The artificial flint used for such purposes is similar to the flints used in traditional cigarette lighters, but it is a somewhat harder alloy in order to give off hotter and more long lived sparks. It is comprised of a mixture of metals and rare earth elements, by weight approximately 20% Iron (Fe) with trace amounts, less than 3% each, of Zinc (Zn) and Magnesium (Mg) and the remainder a combination of rare earth elements, 50% of which is Cerium (Ce), the remainder primarily Lanthanum (LLa) and Neodymium (Nd) and trace amounts of some other rare earth elements. These are alloyed at high temperature and then extruded into rods of various diameters. When scraped with a hard, sharp edge a thin layer is scraped off and the resulting friction heats the scrapings up to the point of ignition, giving off an impressive shower of very hot sparks. Note that this scraper doesn't have to be steel, but the edge does have to be hard and sharp enough to scrape with. A broken piece of glass can be very effective, for example. The back edge of many knives works as well as the sharp edge, if it hasn't been eased.
    By comparison, natural flint is a very hard quartz mineral, harder than most steels, which when struck on a sharp edge by steel or iron creates small sparks by removing and heating up the softer metal. These sparks are relatively weak and few in number, so making a fire with these requires a fair amount of skill and special tinders. Natural flint is a real pain in the you-know-what to use compared to the man-made variety. Fine for those re-enacting the experiences of the Old West's Mountain Men and the like, but not very practical for us today. Some manner of man-made flint should be part of every survival kit.
    The longest lasting artificial flints are the conventional 1/2 inch diameter by 2 or 4 inch long flint rod, usually incorporating a cap or hole with a lanyard attached. Sometims there will be a steel scraper attached to the lanyard. More expensive versions may be fitted with a bone, antler or wooden handle. A bit large for anyone focused on minimum weight or size, but you'll get a massive shower of sparks with these large rods. They will last through hundreds of thousands of strikes, so for a survival situation using them up is impossible.

    See more at bplite.com

    http://bplite.com/viewtopic.php?f=51...31aaf400db3753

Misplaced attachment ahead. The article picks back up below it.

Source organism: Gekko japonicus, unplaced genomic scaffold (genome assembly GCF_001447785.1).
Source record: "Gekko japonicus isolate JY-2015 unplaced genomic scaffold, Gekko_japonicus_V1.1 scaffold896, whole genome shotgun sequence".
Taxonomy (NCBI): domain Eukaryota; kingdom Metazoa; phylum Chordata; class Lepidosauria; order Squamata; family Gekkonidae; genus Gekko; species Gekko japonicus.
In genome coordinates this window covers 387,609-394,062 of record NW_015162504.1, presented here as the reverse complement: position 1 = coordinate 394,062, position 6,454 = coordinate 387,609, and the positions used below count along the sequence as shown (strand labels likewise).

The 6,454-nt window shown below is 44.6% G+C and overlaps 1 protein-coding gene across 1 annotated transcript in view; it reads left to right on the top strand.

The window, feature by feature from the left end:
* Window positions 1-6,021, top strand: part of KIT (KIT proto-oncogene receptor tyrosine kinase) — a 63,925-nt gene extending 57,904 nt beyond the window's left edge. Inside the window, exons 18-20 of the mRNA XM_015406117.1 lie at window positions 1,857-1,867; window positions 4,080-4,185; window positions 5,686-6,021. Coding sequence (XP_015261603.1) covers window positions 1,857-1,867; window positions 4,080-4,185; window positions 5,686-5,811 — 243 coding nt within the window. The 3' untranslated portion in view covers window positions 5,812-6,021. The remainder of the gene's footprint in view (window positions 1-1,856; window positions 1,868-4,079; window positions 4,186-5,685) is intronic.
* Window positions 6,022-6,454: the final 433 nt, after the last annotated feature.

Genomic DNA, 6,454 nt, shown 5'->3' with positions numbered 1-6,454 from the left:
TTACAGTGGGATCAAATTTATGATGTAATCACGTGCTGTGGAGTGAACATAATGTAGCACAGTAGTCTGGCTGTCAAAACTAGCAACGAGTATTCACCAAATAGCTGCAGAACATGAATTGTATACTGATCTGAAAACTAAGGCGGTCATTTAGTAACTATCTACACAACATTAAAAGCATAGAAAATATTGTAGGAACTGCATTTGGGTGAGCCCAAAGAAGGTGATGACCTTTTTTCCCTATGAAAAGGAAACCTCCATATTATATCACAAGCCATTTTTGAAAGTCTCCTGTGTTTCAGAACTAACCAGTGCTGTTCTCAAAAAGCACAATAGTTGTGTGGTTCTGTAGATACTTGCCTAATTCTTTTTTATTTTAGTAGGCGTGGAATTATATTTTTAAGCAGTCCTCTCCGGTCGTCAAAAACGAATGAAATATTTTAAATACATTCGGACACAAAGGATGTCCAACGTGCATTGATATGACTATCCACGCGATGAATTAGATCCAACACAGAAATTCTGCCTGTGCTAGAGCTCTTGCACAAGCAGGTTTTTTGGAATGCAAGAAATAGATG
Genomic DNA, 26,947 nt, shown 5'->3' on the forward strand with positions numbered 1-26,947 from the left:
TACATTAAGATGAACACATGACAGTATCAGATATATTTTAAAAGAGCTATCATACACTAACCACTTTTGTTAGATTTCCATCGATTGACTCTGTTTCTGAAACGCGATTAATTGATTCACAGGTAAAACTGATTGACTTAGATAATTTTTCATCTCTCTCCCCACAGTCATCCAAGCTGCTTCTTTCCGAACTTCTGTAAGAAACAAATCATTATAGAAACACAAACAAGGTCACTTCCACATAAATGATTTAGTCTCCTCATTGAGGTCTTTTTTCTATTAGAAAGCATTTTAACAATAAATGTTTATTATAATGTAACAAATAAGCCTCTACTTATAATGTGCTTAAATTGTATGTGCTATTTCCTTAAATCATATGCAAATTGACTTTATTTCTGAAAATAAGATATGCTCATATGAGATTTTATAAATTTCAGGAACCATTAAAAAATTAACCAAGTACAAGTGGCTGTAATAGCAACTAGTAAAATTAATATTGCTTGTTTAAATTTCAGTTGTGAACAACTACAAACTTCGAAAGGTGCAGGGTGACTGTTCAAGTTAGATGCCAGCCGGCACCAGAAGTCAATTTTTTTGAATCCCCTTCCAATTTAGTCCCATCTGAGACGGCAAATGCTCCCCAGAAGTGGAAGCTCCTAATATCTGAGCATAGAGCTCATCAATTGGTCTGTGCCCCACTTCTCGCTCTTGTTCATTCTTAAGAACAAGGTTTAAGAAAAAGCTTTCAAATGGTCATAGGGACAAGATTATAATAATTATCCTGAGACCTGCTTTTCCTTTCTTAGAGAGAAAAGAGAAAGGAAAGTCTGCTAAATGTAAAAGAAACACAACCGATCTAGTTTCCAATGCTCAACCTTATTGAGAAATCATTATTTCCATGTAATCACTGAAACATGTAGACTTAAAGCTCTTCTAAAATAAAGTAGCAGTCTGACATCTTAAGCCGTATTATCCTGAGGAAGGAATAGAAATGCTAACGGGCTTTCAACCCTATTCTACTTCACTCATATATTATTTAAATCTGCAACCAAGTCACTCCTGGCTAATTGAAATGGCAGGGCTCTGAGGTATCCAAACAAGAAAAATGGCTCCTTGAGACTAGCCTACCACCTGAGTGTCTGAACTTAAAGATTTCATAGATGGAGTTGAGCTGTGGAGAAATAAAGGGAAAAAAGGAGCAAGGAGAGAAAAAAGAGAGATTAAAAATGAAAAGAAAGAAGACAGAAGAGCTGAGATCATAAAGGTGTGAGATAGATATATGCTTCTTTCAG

17. #57

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    Most campfires are for socializing and ambiance (unless you are camped immediately downwind from a smokey fire) as opposed to being used for camp chores like cooking. They can be nice and lead to sing-alongs and ghost stories, but are the cause of a great number of uncontrolled fires over the years when people do not understand how to properly extinguish them. A lot of us have hiked into a camping area at mid morning or later to find wisps of smoke from a fire the previous night, many of these will be fires that have burned into the ground and are in slow process of subterranean combustion that left unchecked by weather or deed can ignite the understory.

    We talk a lot about starting fires. Given the serious forest fires that continue to burn throughout the US, perhaps it would be a good idea to discuss how to extinguish them to avoid disaster.

  18. #58
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    I don't have a fire the next morning .
    But I think it's a good idea to pull the remaining big pieces that didn't burn to the edges of the pit. Take a stick and separate the ashes and lots of water.
    I'll also sometimes put some rocks in the fire pit keeping the wind from blowing away any hot ashes and also kills the oxygen to any remaining hot stuff.

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    But I think it's a good idea to pull the remaining big pieces that didn't burn to the edges of the pit


    better yet, just burn all the wood.....

    with proper preparation (isnt this what this thread is all about), one can achieve this
    by only gathering small to medium or so sized branches/logs/etc.....

    be realistic about what can be burned-------a 3 foot in diameter log is not going to burn that easily
    in a normal sized campfire.....

    chop it up into small pieces and sure, it will burn....

    and then burn til everything is ash.....

    feed the fire only what is needed and don't load it down, and it's easy to get everything to burn to
    ash....

    i've seen enough fire rings that contain a huge log that is not split and only a slight
    dent of a burn in it....

  20. #60
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    Yes we try to burn all the wood but sometimes with that really hard wood like locust, walnut etc., there's leftovers remaining because they burn for so long.

    And this thread was started on how to start fires know we've evolved to putting them out. Safer to cover all bases!!